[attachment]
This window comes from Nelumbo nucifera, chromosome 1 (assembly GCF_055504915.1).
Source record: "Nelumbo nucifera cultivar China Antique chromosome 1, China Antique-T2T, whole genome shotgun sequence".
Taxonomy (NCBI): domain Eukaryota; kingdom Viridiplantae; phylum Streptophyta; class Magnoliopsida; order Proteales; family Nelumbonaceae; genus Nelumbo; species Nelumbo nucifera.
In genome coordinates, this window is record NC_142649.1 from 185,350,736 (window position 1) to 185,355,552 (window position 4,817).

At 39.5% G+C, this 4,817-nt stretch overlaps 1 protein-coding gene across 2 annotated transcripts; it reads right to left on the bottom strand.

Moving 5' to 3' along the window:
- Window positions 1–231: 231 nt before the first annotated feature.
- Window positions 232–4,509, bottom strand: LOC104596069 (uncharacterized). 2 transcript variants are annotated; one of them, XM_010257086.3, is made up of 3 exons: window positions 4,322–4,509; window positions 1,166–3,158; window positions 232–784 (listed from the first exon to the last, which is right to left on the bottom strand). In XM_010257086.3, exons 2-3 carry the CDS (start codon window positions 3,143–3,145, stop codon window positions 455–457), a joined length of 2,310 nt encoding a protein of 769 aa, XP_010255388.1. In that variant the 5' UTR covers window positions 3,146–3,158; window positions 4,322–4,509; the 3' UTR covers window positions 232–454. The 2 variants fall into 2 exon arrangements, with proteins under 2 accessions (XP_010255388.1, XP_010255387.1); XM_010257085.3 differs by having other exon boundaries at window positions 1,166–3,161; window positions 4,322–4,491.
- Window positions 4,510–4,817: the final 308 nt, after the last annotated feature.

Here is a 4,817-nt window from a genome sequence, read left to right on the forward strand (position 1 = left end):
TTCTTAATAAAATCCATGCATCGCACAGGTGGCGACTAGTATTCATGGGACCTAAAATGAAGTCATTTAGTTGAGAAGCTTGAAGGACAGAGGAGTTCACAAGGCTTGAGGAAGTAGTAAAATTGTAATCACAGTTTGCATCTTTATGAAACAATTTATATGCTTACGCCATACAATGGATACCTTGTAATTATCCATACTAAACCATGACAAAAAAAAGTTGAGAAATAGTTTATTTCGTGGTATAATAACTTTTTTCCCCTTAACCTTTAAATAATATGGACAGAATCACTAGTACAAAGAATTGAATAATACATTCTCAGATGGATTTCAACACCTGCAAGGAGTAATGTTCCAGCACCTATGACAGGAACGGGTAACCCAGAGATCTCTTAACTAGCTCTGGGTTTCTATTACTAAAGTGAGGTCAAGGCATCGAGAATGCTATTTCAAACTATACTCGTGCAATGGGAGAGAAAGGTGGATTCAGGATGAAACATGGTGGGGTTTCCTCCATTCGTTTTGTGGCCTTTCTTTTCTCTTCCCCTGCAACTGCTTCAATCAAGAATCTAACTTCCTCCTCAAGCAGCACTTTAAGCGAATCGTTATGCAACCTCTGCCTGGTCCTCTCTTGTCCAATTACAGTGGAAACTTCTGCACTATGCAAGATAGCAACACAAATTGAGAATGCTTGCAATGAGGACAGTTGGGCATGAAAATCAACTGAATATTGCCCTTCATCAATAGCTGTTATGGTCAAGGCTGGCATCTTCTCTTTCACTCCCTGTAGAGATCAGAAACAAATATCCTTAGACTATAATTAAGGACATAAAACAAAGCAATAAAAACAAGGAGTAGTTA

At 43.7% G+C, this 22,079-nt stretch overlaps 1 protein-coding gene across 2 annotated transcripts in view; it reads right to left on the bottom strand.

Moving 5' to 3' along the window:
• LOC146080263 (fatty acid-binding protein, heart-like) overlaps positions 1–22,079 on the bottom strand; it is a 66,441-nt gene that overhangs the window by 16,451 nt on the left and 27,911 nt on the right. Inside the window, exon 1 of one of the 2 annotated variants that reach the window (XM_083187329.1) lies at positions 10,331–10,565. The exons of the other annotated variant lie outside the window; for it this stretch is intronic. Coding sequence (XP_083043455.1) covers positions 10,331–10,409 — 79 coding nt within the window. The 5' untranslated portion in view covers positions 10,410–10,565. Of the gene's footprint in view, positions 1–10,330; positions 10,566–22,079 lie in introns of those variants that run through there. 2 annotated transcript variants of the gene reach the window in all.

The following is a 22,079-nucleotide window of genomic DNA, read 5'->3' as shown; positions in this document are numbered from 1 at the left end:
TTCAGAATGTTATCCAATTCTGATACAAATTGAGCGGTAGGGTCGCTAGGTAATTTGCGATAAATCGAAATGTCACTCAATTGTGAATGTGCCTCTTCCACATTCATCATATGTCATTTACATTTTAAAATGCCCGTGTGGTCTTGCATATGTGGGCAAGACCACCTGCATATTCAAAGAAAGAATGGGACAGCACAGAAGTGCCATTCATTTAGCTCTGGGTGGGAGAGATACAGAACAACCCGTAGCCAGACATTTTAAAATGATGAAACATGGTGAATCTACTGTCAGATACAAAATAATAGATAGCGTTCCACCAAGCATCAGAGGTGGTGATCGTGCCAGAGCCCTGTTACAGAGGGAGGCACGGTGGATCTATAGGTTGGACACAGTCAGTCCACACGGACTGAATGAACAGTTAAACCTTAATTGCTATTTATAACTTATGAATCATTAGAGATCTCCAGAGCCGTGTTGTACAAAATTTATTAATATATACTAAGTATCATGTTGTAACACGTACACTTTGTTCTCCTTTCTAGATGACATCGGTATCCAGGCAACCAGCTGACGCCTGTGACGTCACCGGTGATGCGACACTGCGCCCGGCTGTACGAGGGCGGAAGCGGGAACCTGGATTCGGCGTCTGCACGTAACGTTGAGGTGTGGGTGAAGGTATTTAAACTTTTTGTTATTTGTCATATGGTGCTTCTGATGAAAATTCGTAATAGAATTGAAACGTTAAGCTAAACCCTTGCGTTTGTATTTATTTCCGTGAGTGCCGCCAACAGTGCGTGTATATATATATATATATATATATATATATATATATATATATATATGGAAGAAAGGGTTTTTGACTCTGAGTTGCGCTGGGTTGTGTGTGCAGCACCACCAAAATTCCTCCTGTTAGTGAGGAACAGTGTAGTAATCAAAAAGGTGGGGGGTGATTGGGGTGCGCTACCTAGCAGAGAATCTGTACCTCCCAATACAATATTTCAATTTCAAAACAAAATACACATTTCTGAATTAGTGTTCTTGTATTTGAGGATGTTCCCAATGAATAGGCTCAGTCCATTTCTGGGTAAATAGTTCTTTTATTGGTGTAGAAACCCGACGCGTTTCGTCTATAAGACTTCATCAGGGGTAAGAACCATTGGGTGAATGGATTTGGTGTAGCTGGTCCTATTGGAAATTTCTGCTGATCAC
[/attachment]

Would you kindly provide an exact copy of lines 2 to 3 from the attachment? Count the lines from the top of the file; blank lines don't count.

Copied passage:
Source record: "Nelumbo nucifera cultivar China Antique chromosome 1, China Antique-T2T, whole genome shotgun sequence".
Taxonomy (NCBI): domain Eukaryota; kingdom Viridiplantae; phylum Streptophyta; class Magnoliopsida; order Proteales; family Nelumbonaceae; genus Nelumbo; species Nelumbo nucifera.